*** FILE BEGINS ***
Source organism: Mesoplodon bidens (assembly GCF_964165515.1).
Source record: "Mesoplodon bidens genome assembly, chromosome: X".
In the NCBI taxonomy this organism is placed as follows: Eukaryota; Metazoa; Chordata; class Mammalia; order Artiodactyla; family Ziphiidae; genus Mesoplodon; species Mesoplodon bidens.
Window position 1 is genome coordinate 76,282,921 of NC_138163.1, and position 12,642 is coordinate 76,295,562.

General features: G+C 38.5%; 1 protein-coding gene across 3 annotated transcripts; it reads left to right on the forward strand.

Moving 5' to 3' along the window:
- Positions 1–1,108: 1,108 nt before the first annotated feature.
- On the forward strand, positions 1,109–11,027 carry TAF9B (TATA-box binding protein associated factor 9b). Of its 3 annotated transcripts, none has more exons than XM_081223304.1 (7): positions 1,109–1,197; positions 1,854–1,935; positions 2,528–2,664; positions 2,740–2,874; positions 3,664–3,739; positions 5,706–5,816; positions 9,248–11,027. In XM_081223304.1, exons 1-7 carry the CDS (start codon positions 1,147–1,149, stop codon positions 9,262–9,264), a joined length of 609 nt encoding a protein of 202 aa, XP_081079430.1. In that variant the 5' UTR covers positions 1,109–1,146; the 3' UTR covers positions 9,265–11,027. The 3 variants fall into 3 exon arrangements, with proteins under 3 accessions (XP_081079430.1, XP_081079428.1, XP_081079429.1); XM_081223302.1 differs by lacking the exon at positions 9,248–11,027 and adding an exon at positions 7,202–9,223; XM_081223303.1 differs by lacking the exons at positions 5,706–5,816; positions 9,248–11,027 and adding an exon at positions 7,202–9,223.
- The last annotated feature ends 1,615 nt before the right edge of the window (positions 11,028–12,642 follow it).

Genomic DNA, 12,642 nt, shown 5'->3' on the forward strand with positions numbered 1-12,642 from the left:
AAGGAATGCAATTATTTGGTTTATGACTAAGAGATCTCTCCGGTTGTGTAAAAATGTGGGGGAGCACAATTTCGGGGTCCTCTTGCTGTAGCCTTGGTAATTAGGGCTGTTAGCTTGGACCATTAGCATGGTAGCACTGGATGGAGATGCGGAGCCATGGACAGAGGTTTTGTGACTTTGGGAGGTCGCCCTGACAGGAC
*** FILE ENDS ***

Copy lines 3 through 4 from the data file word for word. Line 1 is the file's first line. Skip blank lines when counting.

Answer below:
In the NCBI taxonomy this organism is placed as follows: Eukaryota; Metazoa; Chordata; class Mammalia; order Artiodactyla; family Ziphiidae; genus Mesoplodon; species Mesoplodon bidens.
Window position 1 is genome coordinate 76,282,921 of NC_138163.1, and position 12,642 is coordinate 76,295,562.